Hospice: hospice is an organization or institution that provides comfort (i.e. palliative) care for dying individuals when medical treatment is no longer expected to cure the disease or prolong life. Hospice sometimes also applies to an insurance benefit that pays the costs of comfort care usually at home for patients with a prognosis or life expectancy of six months or less.


Living Will: A type of advance directive in which an individual documents his or her wishes about future medical treatment should he or she be at the end of life and unable to communicate. It may also be called a "directive to physicians”, "healthcare declaration”, or "medical directive”. The purpose of a living will is to guide family members and doctors in deciding how aggressively to use medical treatments to delay death.


Medical Power of Attorney: A document that allows an individual to appoint someone else to make decisions about his or her medical care if he or she is unable to communicate. It may also be called a healthcare proxy, medical power of attorney or appointment of a healthcare agent. The person appointed may be called a healthcare agent, surrogate, attorney-in-fact, or proxy.

Medicaid: State programs of public assistance to persons regardless of age whose income and resources are insufficient to pay for healthcare. The United States federal government provides matching funds to the state Medicaid programs.

Medicare: The United States government's health insurance program for:

  • "Senior citizens” –people 65 years of age or older.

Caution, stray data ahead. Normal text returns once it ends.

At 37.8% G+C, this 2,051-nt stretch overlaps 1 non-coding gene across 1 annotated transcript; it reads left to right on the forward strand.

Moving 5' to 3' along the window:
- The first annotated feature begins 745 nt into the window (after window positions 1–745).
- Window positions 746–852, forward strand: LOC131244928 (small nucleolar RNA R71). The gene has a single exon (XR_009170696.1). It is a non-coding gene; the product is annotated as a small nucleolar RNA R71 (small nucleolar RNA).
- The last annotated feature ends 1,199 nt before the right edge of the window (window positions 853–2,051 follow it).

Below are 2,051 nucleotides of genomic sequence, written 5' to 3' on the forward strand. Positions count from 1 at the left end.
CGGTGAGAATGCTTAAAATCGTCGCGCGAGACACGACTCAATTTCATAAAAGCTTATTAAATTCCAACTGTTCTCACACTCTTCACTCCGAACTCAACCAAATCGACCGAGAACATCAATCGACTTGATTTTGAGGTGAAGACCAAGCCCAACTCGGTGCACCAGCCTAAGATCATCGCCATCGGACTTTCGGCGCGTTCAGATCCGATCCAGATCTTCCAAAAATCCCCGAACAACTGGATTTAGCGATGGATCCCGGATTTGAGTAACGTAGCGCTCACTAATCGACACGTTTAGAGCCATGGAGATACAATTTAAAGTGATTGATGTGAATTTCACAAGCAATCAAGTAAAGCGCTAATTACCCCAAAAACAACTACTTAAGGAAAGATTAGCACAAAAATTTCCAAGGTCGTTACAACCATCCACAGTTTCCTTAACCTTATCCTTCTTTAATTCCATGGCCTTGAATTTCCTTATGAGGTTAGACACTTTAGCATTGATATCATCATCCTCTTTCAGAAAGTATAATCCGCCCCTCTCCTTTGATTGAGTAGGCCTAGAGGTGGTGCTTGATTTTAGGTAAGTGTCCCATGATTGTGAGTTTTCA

• Certain younger people with specific disabilities, and
  • People with end-stage renal disease (ESRD) – permanent kidney failure requiring dialysis or a transplant.

Metastasis: Thetransferofdiseasefrom oneorganor part to another notdirectlyconnected with it. Thecapacitytometastasizeis acharacteristicof allmalignanttumors.


Palliative Care: The World Health Organization defines palliative care as:

"…an approach that improves quality of life of patients and their families facing problems associated with life-threatening illness, through the prevention of suffering by means of early identification and impeccable assessment and treatment of pain and other problems, physical, psychological, and spiritual.”

Key points on the WHO approach:

  • The palliative approach comes early in the course of an illness, not just as end-of-life care.
  • There is an emphasis on promoting holistic care to ensure physical, psychological, social, and spiritual well being.
  • The family and significant others are included in the care process.
  • There is an emphasis on impeccable assessment, early identification of problems, and implementation of appropriate treatments.
  • Disease modifying treatments, such as chemotherapy and radiotherapy, may have a role.
  • Palliative care can be provided in any setting.
  • There is an emphasis on a team approach to care.


Quality of life: The term "quality of life” is used to describe a person's perception of their position in life within the culture and value systems he or she lives in, and in relation to his or her goals, expectations, standards, and concerns. It is a broad ranging concept and incorporates the person's:

  • Physical health
  • Psychological state
  • Level of independence
  • Social relationships
  • Personal beliefs
  • Relationship to prominent features of the environment (example: the place of care)


Radiation therapy: Radiation therapy is the use of radiation (x-rays) to treat a range of diseases including cancer. Radiation therapy can be given on its own, or it might be given with other forms of treatment such as chemotherapy or surgery. Radiation therapy is designed to destroy cancer cells while reducing the impact of radiation to healthy cells. Radiation therapy is a localized treatment, which means that it is a treatment that in general affects only the part of your body that is receiving treatment.

Respite care: Refers to care provided in the home or health care setting aimed at temporarily relieving the primary caregiver.


Glossary References

The above definitions are compiled from the following websites:

Biology Online.

End of Life Decision Making.

Mayo Clinic.

U.S. Department of Health and Human Services- National Institutes of Health

World Health Organization (WHO).